Sidewalk Labs, a smart-city startup and Google’s sister company, is facing criticism for a plan to completely redevelop Toronto’s waterfront with housing, transit, and technology.
Curbed reports that the company released a master “innovation and development plan,” proposing to turn part of Toronto’s Lake Ontario shoreline into “the most innovative district in the entire world.”
And it would be heavily connected, monitored, and self-regulating: Wifi would be publicly available, and sensors throughout the neighborhood would collect data about energy consumption, building use, and traffic patterns, among other urban fluctuations, which a software platform would analyze and manage. The raw information would be anonymized and held in a third-party “data trust,” and personal parts would never be sold to third-party vendors or disclosed without some form of consent.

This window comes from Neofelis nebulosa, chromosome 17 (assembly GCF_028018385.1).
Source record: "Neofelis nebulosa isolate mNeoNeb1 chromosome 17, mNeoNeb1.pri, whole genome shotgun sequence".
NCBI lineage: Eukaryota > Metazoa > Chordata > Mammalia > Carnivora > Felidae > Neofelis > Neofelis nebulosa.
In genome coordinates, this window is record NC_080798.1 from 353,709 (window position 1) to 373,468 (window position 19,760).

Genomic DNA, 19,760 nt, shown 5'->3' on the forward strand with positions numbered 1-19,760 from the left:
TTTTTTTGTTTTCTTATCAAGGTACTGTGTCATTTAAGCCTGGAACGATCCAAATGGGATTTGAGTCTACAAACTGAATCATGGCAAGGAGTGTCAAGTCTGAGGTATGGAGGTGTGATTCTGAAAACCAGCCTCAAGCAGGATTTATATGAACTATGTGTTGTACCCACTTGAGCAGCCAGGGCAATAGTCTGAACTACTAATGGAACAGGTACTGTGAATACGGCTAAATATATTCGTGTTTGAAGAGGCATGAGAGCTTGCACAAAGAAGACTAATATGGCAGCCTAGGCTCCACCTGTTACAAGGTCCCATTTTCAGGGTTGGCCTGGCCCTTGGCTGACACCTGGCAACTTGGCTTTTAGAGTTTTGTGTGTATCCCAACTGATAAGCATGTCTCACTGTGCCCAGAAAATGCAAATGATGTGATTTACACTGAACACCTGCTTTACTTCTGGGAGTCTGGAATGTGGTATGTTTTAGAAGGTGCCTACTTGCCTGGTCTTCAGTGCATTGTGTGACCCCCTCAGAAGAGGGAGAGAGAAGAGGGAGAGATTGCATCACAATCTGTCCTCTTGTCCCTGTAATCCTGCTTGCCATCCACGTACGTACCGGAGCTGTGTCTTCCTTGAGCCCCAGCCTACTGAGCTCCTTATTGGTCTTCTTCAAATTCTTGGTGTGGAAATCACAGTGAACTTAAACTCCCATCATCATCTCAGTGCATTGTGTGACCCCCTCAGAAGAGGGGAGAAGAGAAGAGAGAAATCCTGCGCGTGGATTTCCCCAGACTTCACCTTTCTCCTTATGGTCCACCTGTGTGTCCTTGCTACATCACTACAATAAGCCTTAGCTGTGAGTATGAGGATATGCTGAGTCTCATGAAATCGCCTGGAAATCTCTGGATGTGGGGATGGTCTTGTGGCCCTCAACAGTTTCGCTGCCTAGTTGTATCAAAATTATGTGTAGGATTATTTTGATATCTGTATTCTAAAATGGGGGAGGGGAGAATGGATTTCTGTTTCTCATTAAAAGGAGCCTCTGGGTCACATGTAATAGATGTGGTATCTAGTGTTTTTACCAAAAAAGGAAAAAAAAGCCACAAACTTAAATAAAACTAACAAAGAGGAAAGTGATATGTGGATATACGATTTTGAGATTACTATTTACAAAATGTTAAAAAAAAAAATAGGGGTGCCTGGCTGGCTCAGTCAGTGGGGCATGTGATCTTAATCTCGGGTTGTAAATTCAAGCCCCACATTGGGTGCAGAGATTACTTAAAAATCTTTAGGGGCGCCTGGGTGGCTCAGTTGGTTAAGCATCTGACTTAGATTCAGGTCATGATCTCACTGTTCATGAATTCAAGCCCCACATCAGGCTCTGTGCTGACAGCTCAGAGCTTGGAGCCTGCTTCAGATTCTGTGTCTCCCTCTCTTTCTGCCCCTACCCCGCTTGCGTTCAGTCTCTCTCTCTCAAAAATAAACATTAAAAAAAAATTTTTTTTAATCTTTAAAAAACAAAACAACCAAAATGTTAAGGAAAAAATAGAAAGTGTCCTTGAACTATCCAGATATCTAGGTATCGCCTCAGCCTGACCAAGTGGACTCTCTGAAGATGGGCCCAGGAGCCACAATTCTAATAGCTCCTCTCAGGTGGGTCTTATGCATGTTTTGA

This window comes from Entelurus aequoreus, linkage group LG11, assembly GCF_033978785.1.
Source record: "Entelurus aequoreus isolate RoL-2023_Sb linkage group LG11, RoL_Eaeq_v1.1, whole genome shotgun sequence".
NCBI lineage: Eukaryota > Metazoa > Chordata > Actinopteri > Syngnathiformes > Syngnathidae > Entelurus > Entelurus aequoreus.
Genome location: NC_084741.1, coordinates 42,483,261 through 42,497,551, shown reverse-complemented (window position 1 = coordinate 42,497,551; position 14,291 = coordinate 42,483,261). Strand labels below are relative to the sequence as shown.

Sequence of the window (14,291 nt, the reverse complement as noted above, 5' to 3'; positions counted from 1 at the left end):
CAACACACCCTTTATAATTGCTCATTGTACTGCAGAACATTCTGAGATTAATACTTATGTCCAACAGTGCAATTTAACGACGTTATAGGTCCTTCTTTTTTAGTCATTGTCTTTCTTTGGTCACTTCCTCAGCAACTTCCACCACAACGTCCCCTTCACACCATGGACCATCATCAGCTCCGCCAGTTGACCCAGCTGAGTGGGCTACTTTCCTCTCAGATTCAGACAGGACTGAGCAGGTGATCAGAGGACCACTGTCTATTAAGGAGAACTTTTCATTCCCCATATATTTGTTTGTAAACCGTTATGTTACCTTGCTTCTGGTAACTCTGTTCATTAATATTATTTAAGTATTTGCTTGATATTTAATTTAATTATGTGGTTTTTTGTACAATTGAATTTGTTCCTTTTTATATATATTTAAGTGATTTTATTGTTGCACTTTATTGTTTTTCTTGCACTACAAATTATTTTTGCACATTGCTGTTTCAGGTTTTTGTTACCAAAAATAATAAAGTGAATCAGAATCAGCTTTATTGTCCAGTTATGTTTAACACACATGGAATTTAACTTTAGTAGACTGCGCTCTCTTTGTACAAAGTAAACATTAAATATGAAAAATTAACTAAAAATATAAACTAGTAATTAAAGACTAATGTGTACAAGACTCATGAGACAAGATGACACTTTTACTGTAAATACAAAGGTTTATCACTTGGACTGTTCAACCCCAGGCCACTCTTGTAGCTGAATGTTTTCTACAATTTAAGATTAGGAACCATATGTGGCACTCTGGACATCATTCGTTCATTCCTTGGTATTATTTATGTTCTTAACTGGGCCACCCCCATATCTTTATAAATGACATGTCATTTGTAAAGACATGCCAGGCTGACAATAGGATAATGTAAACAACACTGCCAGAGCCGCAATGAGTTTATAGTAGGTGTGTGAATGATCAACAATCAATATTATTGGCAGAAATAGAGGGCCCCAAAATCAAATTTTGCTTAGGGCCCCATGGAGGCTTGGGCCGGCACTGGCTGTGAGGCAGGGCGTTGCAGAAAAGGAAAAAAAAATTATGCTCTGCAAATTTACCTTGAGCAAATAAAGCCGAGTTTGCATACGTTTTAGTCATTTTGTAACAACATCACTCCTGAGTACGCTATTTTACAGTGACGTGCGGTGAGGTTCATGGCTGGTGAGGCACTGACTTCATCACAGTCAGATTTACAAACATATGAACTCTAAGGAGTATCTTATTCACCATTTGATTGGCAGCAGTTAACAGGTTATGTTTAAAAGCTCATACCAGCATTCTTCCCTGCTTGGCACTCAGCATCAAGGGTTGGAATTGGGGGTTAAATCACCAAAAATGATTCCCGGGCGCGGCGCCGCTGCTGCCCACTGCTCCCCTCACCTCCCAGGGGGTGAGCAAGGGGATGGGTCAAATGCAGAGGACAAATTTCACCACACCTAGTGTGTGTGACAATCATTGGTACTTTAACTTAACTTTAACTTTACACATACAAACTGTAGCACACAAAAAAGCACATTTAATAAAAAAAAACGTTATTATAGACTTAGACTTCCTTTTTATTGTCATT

Now, the potential for scope creep may be an even bigger sticking point. Sidewalk Labs has said from the start that it hoped to redevelop the entire waterfront, but its original agreement with officials was limited to the small Quayside lot. In February, however, leaked documents obtained by the Toronto Star showed that Sidewalk Labs was devising plans to develop about 350 acres surrounding that parcel, and that it would seek profit through property taxes and development fees that would normally be directed to city coffers. The Star’s report also revealed the company’s plans to advocate and finance a light-rail extension.